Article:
Protection were distributed to local hospitals and traveller screening commenced, even before the first cases of the contagious virus were confirmed by health officials.

DR Congo health minister Oly Ilunga had said: "The government knew this outbreak presented a higher risk than last year's (smaller) outbreak due to the fact the health workers were among the first victims.

"All the major international organisations have worked in better alignment with the government's Ebola response plan."

This is the central African country's 10th Ebola outbreak since 1976, when the virus was discovered near the eponymous river in the north.

Ebola, believed to be spread over long distances by bats, causes hemorrhagic fever, vomiting and diarrhea. 

It is spread through direct contact with body fluids, and often spreads to humans via infected bush meat.

Between 2013 and 2016, an ebola outbreak concentrated in Sierra Leone, Liberia and Guinea killed at least 11,300 people.


Source:   https://www.express.co.uk/news/world/997484/ebola-outbreak-dr-congo-ebola-outbreak-latest

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it will never be over ................

hopefully it will become airbourne and knock 75% of us off........
Everything we hear is an opinion, not a fact. Everything we see is a perspective, not the truth.🖖

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........................................ ' Or breed with something else, Carbon.

Mystery disease wreaks havoc

02 August 2018

Mystery disease wreaks havoc

An unknown disease is on the increase in the Mabalako health zone, 30 km South-West of Beni in North Kivu in the Democratic Republic of Congo (DCR). The DRC Ministry of Health (MoH) and World Health Organization (WHO) sent a team to assess the situation on 31 June and begin laboratory analysis. A humanitarian health partner also sent an evaluation and response team. Laboratory results are anticipated in the coming days and WHO human resources are available to be deployed in 24 hours. Preventative measures have been taken by medical staff in Mangina to avoid the disease spreading.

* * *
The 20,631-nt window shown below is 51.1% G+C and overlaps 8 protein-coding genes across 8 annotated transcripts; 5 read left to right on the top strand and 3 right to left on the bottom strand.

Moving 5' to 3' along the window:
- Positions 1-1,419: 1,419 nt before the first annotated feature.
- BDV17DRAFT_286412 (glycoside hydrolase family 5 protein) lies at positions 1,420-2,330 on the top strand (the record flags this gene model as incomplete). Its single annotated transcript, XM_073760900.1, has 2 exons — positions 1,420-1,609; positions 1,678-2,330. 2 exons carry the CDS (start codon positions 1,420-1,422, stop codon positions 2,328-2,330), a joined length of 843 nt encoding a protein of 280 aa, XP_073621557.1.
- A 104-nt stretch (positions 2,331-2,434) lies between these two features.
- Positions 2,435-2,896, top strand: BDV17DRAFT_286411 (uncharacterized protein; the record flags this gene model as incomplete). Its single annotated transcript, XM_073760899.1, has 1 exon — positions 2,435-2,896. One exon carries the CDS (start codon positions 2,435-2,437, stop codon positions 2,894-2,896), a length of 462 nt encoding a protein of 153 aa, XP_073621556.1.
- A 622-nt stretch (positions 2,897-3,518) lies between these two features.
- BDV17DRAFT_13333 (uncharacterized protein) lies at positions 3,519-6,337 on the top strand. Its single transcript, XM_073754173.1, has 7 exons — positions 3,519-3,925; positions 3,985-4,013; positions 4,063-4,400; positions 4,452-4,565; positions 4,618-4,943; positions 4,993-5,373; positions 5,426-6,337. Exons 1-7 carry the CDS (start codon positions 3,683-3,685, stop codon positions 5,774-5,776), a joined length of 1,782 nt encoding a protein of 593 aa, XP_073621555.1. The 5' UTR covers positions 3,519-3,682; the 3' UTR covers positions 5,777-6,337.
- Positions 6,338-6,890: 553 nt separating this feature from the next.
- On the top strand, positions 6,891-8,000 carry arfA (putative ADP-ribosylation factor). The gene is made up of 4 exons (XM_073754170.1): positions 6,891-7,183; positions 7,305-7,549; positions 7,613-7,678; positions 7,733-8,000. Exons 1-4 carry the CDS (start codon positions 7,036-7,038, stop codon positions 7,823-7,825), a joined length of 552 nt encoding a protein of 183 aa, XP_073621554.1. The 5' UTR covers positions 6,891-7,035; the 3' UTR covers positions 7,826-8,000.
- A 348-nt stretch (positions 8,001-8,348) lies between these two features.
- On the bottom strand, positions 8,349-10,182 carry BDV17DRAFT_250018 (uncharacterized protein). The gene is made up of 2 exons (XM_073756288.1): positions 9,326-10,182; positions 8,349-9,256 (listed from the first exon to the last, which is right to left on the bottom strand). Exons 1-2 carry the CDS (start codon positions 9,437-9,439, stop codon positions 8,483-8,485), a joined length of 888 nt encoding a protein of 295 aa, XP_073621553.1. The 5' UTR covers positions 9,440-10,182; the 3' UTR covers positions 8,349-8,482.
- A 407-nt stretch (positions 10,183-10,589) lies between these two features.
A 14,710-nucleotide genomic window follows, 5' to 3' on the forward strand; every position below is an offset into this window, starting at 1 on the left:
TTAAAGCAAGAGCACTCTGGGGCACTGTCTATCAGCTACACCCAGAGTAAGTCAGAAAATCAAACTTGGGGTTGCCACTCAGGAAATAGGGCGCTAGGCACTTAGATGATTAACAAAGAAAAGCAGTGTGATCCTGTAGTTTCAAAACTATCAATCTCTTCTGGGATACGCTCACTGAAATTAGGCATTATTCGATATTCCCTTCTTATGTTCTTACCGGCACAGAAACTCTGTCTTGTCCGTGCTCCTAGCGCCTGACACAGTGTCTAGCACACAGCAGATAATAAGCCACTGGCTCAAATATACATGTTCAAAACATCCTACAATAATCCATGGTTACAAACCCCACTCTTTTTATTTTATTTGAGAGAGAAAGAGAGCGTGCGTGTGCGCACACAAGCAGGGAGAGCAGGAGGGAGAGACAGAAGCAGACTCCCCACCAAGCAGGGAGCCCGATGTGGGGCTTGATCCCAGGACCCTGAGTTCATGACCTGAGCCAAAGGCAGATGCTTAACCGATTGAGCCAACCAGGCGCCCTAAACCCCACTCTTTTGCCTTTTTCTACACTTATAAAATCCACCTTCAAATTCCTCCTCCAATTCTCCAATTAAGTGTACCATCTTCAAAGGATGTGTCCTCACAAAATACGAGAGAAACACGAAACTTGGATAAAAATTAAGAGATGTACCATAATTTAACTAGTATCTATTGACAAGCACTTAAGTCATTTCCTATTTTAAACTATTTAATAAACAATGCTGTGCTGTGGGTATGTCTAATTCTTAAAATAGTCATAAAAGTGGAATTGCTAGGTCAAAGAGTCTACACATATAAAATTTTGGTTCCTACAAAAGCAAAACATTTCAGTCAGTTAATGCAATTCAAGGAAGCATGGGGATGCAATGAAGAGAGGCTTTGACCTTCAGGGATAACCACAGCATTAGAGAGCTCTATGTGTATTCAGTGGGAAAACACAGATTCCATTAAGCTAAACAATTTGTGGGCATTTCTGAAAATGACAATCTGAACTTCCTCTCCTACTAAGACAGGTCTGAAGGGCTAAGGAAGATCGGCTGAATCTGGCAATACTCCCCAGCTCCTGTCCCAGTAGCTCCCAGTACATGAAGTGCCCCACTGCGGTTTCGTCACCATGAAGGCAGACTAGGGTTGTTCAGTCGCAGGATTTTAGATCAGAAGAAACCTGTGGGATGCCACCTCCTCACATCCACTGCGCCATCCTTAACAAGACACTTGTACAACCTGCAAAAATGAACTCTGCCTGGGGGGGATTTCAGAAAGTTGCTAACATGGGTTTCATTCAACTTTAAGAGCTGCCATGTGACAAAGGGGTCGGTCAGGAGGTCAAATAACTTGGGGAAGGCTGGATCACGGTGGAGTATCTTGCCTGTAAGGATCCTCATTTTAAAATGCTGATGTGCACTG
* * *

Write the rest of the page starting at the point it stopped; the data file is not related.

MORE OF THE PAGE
Source:   https://www.itij.com/story/114441/mystery-disease-wreaks-havoc

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Post Options Post Options   Thanks (0) Thanks(0)   Quote Technophobe Quote  Post ReplyReply Direct Link To This Post Posted: August 04 2018 at 2:05pm
There are 13 confirmed cases in the latest outbreak/re-outbreak and 33 suspected deaths - cause yet to be confirmed.


                                                                      and

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Post Options Post Options   Thanks (0) Thanks(0)   Quote tiger_deF Quote  Post ReplyReply Direct Link To This Post Posted: August 04 2018 at 3:01pm
This outbreak seems much more concerning than the one before. It appears to have been going on for months and the scale is already as large, if not larger. 
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Post Options Post Options   Thanks (0) Thanks(0)   Quote Technophobe Quote  Post ReplyReply Direct Link To This Post Posted: August 05 2018 at 2:16am
BBC news just made their first TV announcement on this second outbreak.  They say it is right next to a refugee camp.

Howzat for upping the risk factors!
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Ebola death toll climbs to 34 as health workers struggle to contain latest outbreak in Congo

At least 34 people are reported to have died in a fresh outbreak of Ebola in the Democratic Republic of Congo, including one healthcare worker, the World Health Organization says, as officials scramble to contain the deadly virus in the restive eastern part of the country.

As of August 6, 43 Ebola cases have been reported primarily in North Kivu province, an area that has been beleaguered by decades of violence, with an additional 33 suspected cases currently undergoing laboratory tests.

It is the tenth Ebola outbreak in the country, and news of the most recent cases came just days after the previous outbreak in the DRC was declared over on July 24, in which 33 people also died.

While there is no evidence yet that confirms the recent outbreaks are related, a connection can’t yet be ruled out, said World Health Organization spokesperson Tarik Jašarević.

The conditions in the area of the new outbreak are extremely challenging. Several armed militia groups have been fighting for control of mineral-rich North Kivu for years, a conflict that forced 1.7 million people to flee their homes in 2017. In December, at least 15 United Nations peacekeepers from Tanzania were killed in the region.